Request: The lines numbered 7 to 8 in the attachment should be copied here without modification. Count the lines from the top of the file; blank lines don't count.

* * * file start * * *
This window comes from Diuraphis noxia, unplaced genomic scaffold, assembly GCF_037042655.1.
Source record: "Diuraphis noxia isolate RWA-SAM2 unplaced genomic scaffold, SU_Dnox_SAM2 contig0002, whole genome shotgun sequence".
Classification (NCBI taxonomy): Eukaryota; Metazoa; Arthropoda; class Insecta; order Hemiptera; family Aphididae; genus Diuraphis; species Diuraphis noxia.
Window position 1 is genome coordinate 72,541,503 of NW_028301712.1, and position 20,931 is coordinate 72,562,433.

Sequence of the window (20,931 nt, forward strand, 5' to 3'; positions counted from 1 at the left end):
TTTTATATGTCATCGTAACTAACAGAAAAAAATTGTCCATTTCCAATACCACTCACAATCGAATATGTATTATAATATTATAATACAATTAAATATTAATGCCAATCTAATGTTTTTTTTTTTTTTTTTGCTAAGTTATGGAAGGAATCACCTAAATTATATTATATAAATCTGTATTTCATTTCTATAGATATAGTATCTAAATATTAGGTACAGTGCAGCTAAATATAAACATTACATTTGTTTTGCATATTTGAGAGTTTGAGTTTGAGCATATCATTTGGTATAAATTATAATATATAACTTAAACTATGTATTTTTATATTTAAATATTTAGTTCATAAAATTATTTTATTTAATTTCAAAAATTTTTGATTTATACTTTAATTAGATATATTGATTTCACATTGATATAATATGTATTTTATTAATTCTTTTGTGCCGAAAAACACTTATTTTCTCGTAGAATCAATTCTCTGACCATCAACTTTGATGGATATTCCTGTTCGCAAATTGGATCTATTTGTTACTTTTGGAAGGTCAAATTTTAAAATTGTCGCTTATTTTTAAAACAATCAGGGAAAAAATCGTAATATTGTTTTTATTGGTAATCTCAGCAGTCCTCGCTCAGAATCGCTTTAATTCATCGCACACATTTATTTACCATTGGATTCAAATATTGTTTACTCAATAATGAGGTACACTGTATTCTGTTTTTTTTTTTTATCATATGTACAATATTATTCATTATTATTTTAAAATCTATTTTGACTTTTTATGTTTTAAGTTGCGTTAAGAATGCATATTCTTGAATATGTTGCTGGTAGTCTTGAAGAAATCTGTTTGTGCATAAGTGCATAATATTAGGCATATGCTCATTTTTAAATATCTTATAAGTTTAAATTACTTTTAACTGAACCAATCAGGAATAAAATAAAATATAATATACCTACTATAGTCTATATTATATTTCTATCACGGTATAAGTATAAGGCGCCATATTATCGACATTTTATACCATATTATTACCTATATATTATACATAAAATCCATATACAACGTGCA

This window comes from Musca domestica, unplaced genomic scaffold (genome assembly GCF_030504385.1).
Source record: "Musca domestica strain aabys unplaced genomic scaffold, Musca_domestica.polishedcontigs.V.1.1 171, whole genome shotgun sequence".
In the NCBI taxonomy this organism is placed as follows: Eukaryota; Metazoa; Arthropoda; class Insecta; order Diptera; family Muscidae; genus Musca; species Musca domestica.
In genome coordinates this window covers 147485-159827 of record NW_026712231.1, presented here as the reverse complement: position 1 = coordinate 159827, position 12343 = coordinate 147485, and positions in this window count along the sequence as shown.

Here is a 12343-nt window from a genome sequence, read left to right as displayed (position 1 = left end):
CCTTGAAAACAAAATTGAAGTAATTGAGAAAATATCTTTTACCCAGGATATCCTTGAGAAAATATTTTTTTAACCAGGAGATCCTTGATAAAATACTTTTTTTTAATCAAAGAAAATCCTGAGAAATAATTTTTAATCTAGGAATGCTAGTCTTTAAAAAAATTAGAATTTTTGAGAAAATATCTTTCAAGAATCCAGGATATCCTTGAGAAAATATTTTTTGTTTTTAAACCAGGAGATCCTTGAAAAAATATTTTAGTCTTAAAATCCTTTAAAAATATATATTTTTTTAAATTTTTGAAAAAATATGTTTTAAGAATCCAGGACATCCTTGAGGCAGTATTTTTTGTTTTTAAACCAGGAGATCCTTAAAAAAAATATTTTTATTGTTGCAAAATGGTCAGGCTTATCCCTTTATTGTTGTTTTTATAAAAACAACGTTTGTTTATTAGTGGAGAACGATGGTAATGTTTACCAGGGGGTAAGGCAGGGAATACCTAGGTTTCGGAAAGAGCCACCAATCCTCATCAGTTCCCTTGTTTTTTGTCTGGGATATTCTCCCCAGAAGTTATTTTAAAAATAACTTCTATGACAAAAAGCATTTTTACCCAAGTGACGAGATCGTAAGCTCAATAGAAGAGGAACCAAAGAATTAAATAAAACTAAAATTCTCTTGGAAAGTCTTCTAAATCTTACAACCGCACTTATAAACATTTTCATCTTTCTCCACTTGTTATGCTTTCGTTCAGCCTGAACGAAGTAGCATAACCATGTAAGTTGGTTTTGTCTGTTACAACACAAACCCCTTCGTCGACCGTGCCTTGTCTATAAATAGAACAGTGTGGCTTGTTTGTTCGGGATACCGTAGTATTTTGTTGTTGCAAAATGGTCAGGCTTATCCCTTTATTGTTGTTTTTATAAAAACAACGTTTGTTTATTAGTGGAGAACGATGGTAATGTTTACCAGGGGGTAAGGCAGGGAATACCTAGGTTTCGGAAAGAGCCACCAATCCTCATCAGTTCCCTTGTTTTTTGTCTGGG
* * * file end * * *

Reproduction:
This window comes from Musca domestica, unplaced genomic scaffold (genome assembly GCF_030504385.1).
Source record: "Musca domestica strain aabys unplaced genomic scaffold, Musca_domestica.polishedcontigs.V.1.1 171, whole genome shotgun sequence".